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The madness of CES 2015.
The madness of CES 2015.

LAS VEGAS — If you needed a reminder that the Consumer Electronics Show is the epicenter of the global technology industry, consider my first few moments on the massive show floor this morning.

GeekWire co-founder John Cook with AT&T CEO Ralph de la Vega at CES,
GeekWire co-founder John Cook with AT&T Mobility CEO Ralph de la Vega at CES,

Within the first 15 minutes, I said hello to AT&T Mobility CEO Ralph de la Vega as we entered the Samsung booth and saw Comcast CEO Brian Roberts getting a demo from Ericsson.

Together, those two gentleman oversee companies with a combined market value of $316 billion.

Just another day at CES, I guess.

50 Cent - CES 2015Oh yeah, until you realize that rapper 50 Cent also is hanging here — touting a new line of headphones.

Though I attended the now-defunct Comdex back in the day, this is my first CES.


Yes, it is huge. Yes, it is outrageous and over-the-top. Yes, the taxi cab lines are long with CES-badge-wearing geeks.

CES is so big that it generates a glossy daily magazine whose first-edition is a whopping 216-pages in length — reminiscent of those business magazines of the dot-com era. The sea of humanity is so overwhelming it makes me want to take a very, very long hike in the woods.

LG's massive welcoming display
LG’s massive welcoming display

Everything (and everyone) is here —from TV manufacturers to smartphone makers to gaming vets to app developers to tech journalists. It’s a paradise for geeks. (Before a gaming panel this morning, I overheard two women from San Diego talking about their favorite science fiction writers and events for women coders).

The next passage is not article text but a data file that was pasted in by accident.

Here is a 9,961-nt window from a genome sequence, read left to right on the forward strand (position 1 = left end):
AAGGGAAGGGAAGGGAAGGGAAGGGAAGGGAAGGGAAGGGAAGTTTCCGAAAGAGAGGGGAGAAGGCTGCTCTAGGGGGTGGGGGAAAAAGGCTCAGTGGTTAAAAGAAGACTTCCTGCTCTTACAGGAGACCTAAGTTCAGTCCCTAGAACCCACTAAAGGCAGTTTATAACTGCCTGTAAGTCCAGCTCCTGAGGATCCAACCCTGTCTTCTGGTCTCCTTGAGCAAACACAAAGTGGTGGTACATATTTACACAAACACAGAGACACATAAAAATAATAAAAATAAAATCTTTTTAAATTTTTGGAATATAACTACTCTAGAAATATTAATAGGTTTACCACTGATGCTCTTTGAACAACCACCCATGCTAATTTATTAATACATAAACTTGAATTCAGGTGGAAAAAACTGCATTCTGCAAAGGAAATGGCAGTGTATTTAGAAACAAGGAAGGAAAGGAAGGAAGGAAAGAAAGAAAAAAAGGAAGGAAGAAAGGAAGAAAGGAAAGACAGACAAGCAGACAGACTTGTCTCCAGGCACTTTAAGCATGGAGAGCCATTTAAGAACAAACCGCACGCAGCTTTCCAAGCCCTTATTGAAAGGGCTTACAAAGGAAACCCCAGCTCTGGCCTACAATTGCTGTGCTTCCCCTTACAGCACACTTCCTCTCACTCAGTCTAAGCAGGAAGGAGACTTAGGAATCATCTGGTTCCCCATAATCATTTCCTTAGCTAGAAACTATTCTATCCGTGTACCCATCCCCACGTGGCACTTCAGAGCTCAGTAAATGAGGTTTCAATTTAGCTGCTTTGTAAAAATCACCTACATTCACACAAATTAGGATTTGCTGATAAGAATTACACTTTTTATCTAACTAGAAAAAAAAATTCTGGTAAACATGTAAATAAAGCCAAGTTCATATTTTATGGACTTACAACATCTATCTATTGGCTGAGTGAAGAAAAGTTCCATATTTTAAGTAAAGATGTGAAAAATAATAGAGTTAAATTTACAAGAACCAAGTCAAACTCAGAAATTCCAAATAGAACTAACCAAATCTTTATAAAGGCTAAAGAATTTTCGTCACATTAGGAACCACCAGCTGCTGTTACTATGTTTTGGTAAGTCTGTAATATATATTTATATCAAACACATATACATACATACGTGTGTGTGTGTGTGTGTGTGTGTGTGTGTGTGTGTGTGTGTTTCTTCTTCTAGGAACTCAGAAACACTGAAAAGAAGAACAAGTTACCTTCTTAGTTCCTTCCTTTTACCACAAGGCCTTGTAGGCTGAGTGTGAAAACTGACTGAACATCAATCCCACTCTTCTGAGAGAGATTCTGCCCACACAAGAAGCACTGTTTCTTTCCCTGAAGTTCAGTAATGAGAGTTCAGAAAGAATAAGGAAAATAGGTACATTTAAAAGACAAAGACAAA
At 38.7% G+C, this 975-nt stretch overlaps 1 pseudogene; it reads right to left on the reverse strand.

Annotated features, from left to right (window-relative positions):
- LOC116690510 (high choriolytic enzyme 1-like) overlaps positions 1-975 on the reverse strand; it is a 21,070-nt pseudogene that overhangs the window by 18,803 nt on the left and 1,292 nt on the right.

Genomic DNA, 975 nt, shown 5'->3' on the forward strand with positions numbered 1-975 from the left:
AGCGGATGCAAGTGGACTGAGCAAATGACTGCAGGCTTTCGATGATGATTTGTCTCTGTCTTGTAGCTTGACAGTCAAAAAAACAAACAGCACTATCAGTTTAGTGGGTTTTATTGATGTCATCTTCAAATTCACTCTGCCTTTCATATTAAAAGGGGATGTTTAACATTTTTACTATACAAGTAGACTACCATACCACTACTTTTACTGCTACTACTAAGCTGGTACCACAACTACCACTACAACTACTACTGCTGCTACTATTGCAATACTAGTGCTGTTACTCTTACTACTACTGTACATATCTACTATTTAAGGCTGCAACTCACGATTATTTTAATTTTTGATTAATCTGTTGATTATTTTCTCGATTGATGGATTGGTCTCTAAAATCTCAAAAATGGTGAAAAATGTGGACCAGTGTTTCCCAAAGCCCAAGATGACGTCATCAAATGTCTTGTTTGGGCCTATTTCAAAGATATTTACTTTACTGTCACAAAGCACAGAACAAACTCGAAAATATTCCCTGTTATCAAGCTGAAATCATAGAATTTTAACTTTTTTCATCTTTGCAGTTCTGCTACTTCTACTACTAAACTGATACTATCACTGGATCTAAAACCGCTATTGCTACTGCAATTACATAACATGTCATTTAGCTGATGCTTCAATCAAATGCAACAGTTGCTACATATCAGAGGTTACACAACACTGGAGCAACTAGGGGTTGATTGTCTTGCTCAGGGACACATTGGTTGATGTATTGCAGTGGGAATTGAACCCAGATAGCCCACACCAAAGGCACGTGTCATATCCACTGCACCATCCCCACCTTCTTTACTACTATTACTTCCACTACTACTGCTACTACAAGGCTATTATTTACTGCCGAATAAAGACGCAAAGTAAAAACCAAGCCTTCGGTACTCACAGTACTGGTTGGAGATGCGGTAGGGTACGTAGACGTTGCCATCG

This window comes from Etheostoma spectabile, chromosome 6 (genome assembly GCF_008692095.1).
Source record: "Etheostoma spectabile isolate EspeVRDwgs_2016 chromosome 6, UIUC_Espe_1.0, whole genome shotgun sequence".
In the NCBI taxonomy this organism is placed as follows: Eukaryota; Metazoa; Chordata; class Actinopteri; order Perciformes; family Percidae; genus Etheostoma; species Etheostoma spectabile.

Booths from the big consumer electronics companies are so huge, they look almost like modern-day cities. LG’s booth, which was so packed that I could barely move through it, showcased a huge panel of next-generation 4K TVs.

And some companies I’ve never even heard of before have sprawling well-appointed booths, spending tens of thousands of dollars for a few days of exposure on products we may never hear from again.

One thing that has not changed from the Comdex era? “Booth babes” are here in full force, using sex appeal to lure this largely male-dominated crowd. (Of the 67 people seated in a press room for lunch, just four were women).

Prime example of the “booth babe” culture: 808 Audio, a speaker and headphone maker, had this over-the-top exhibit.

Today, is the official first day of the show — though activities kicked off over the weekend with some pre-CES events.

Wish me luck as I navigate this crazy tech fest over the next few days. I’ll let you know if I bump into any other tech billionaires along the way.

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